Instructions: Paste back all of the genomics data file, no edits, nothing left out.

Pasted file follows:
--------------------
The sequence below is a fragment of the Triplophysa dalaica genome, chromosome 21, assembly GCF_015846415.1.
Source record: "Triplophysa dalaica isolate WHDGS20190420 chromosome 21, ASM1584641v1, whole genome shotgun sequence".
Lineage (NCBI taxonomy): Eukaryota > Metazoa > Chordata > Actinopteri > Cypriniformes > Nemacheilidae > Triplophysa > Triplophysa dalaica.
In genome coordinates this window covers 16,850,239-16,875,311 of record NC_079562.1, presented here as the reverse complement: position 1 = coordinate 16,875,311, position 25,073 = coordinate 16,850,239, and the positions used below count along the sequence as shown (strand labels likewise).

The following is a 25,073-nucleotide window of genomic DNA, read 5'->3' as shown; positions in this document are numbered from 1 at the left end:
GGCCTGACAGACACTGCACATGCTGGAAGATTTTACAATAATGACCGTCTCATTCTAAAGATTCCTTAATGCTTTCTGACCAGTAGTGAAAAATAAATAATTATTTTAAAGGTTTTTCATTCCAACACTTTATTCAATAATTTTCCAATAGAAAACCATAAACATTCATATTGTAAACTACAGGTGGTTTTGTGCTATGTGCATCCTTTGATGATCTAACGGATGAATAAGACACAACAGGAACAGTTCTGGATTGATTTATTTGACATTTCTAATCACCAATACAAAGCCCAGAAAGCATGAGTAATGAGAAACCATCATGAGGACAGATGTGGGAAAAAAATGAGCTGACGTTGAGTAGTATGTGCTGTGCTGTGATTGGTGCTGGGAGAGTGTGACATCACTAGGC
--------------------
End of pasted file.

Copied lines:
The sequence below is a fragment of the Triplophysa dalaica genome, chromosome 21, assembly GCF_015846415.1.
Source record: "Triplophysa dalaica isolate WHDGS20190420 chromosome 21, ASM1584641v1, whole genome shotgun sequence".
Lineage (NCBI taxonomy): Eukaryota > Metazoa > Chordata > Actinopteri > Cypriniformes > Nemacheilidae > Triplophysa > Triplophysa dalaica.
In genome coordinates this window covers 16,850,239-16,875,311 of record NC_079562.1, presented here as the reverse complement: position 1 = coordinate 16,875,311, position 25,073 = coordinate 16,850,239, and the positions used below count along the sequence as shown (strand labels likewise).

The following is a 25,073-nucleotide window of genomic DNA, read 5'->3' as shown; positions in this document are numbered from 1 at the left end:
GGCCTGACAGACACTGCACATGCTGGAAGATTTTACAATAATGACCGTCTCATTCTAAAGATTCCTTAATGCTTTCTGACCAGTAGTGAAAAATAAATAATTATTTTAAAGGTTTTTCATTCCAACACTTTATTCAATAATTTTCCAATAGAAAACCATAAACATTCATATTGTAAACTACAGGTGGTTTTGTGCTATGTGCATCCTTTGATGATCTAACGGATGAATAAGACACAACAGGAACAGTTCTGGATTGATTTATTTGACATTTCTAATCACCAATACAAAGCCCAGAAAGCATGAGTAATGAGAAACCATCATGAGGACAGATGTGGGAAAAAAATGAGCTGACGTTGAGTAGTATGTGCTGTGCTGTGATTGGTGCTGGGAGAGTGTGACATCACTAGGC